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Oxford MBA

Oxford MBA

What can you expect?

Studying a 1 year MBA

The one year MBA at Oxford is a generalist degree, expecting all students to be able to integrate a range of functional skills. The programme is designed to be both intellectually challenging and practically relevant, equipping students with essential skills and allowing them to specialise and then pursue these specialisms through a variety of electives and business projects. The objective is to prepare students for fast-track careers.

The MBA provides an analytical and integrated study of business and management, which results in an understanding of organisations, how they are managed and the external environment within which they operate. The study of organisations should result in an understanding of their purpose, structure, operations, management and governance. Students should be equipped with a thorough understanding of the processes, procedures and practices for effective management of organisations. They should understand the important theories, models, frameworks of analysis and roles of management. Students studying the MBA should also understand how organisations are influenced by the external environment, in particular the institutional framework within which they operate (including legal, political and ethical consideration), and the influence of economic, technological and environmental factors on the strategy, behaviour and management of organisations.

Programme aims

  • The study of organisations, their management and the changing external environment in which they operate.
  • Preparation for and development of a career in business and management.
  • Enhancement of lifelong learning skills and personal development to contribute to society at large.
  • Produce MBA graduates equipped to integrate a range of functional skills and specialisms.
  • Continue to attract outstanding students of all races and backgrounds, gender or physical disability, worldwide.
  • Develop new areas of teaching in response to the advancement of management research and the needs of the global business community.

Teaching and learning methods

Each course is taught intensively with 24 contact hours split between case studies and lectures. Highly interactive lectures require significant preparation before class. You are encouraged to undertake independent reading both to supplement and consolidate what is being taught and to broaden your individual knowledge and understanding of the subject. You will benefit from working in study groups, which facilitate collaborative learning. Many classes require presentations by students of their analysis of pre-designated work/case studies. Online individual access to essential readings and a range of material from academic and business sources is provided for each course. In addition, you are expected to make use of the wide range of business research tools made available through the School's online library resources, including company reports, financial market data, academic and practitioner articles. You will be regularly given problem sets, which allow you and the lecturers to assess learning. Extra classes are offered in quantitative subjects and one-on-one help is available through ‘office hours’.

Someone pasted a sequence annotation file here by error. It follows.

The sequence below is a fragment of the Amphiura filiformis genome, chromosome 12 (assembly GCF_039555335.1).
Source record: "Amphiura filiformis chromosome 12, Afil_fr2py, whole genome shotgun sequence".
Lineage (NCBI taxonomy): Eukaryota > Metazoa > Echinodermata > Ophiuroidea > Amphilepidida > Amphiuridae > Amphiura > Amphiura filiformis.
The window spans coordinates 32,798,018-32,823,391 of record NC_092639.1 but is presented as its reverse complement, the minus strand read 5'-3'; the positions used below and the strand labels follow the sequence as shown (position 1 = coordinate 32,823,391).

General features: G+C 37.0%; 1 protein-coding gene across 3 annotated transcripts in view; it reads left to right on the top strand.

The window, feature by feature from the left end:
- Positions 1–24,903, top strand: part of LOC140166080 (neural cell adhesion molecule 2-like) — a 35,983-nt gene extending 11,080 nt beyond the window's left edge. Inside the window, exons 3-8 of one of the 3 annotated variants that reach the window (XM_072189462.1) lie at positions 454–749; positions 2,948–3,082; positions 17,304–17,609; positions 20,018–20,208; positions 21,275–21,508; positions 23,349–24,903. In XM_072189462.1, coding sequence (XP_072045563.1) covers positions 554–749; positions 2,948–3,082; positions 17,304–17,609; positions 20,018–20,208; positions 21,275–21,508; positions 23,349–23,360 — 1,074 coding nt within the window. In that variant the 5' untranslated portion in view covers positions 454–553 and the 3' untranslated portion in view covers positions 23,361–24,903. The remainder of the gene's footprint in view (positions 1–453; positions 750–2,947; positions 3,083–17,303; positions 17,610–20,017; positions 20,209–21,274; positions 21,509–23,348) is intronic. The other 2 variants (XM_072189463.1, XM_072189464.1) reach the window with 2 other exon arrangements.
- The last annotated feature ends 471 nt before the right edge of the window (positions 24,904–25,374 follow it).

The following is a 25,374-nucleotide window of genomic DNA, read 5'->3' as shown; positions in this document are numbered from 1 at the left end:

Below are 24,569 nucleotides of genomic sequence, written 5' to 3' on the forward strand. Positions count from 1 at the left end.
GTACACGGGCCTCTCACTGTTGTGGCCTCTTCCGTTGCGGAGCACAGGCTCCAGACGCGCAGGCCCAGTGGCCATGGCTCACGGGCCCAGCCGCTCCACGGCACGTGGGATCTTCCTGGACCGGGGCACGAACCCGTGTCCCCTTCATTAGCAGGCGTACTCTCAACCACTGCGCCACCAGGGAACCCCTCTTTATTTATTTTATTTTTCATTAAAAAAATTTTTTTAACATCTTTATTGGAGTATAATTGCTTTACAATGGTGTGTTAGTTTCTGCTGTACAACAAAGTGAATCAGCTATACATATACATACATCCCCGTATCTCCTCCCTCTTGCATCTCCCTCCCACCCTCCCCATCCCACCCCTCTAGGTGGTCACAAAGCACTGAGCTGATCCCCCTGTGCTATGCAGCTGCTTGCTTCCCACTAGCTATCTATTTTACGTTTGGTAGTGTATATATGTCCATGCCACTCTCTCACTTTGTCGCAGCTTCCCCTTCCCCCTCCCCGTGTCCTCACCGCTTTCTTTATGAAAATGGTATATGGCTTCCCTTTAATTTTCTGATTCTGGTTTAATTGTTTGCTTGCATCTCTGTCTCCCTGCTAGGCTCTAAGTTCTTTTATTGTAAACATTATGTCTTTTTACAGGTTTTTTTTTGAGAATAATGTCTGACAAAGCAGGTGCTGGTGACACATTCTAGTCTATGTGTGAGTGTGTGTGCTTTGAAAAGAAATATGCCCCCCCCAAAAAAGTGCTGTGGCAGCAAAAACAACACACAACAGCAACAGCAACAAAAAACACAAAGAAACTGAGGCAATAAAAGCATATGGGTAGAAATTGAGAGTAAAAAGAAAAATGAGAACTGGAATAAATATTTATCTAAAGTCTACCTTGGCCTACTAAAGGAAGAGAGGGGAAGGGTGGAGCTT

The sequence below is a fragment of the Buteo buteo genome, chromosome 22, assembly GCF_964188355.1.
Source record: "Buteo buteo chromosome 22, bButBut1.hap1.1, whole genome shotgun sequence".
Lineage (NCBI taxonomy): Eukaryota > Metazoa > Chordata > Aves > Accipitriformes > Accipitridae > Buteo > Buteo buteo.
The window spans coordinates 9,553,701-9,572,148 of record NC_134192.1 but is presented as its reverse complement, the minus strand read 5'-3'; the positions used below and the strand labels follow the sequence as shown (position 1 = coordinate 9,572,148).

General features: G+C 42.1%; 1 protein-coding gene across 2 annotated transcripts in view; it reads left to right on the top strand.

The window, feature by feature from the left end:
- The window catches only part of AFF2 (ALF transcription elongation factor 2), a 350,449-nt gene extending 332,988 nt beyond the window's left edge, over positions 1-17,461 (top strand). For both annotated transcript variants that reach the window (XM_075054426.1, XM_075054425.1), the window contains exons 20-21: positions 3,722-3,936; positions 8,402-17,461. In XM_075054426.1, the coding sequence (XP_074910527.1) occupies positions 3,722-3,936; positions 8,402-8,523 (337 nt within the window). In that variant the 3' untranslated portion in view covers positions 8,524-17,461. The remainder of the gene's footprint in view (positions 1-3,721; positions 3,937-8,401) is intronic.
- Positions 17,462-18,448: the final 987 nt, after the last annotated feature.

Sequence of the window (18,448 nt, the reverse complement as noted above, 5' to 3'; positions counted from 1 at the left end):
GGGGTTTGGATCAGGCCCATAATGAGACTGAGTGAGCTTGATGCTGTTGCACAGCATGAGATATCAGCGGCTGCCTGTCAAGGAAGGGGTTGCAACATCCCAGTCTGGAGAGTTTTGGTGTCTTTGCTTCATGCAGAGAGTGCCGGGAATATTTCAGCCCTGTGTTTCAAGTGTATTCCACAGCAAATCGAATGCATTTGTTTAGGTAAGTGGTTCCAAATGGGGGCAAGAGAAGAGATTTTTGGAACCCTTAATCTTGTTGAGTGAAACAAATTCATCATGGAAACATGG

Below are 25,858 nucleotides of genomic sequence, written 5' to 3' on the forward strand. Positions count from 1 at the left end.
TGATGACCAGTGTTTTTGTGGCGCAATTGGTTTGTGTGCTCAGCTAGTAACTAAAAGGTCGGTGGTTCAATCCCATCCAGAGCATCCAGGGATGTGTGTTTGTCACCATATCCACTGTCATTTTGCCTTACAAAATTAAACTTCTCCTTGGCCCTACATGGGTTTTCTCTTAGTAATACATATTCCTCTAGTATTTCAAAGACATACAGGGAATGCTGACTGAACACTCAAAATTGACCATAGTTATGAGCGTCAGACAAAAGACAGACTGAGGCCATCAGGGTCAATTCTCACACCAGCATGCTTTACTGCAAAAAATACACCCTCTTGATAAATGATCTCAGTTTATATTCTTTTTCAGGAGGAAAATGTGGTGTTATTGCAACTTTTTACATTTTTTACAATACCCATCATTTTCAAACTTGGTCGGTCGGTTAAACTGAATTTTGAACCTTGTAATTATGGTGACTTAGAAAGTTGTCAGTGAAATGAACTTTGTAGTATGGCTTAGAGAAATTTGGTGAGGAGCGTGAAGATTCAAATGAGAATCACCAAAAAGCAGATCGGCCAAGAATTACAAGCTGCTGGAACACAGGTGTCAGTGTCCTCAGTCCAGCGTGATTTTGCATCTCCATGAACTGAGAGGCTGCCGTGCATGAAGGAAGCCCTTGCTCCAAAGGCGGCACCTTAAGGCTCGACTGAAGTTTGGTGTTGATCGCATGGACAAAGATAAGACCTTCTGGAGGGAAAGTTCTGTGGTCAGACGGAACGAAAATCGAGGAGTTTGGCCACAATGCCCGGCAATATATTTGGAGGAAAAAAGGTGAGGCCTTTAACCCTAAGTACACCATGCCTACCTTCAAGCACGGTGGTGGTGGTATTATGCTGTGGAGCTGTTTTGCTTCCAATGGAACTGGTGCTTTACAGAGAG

• The assessment regime is a flexible combination of final examinations, group and individual assignments and practical work, subject to the constraint that at least 60% of marks should be allocated on an individual basis, and that not more than 20% is allocated to practical work. Teachers are encouraged to tailor assessment methods to most effectively achieve the desired learning outcomes. Assessment is performed at the end of each course. If you fail to achieve the required standard, you will have an opportunity to retake/resubmit the assessments the following term.
  • Integration of knowledge across functional areas is encouraged through the integrative nature of the Entrepreneurship Project and the Strategic Consulting Project.
  • You will be required to make regular presentations to teachers, examiners and business practitioners, and, in some courses, these would be a required part of the assessment.

Practical and transferable skills

The MBA makes no distinction between practical and transferable skills, given the nature of the programme. Skills acquired are:

  • Leadership
  • Business communication, presentation and report writing skills
  • Group working/team building
  • Negotiation skills
  • Critical analysis
  • A range of skills in research/IT
  • Resource and time management skills
  • Development of autonomous learning
  • Academic report writing

The above skills are directly encouraged and developed during academic teaching. Interpersonal, team working and presentation skills are particularly tested through the Entrepreneurship Project and the Strategic Consulting Project, which both require group reports.

Learning support

During the first term you will be split into study groups. When forming groups, students’ nationality, gender and employment background are taken into account. You will have an an Academic Supervisor, access to an Entrepreneurship Project Advisor and a Strategic Consulting Project or Thesis Advisor where appropriate. The Academic Supervisor completes a progress report at the end of each term via the online Graduate Supervision System (GSS) and on which the student is also able to comment and raise issues.


The final award on this programme is a Masters in Business Administration.


The Oxford MBA is accredited by AMBA.





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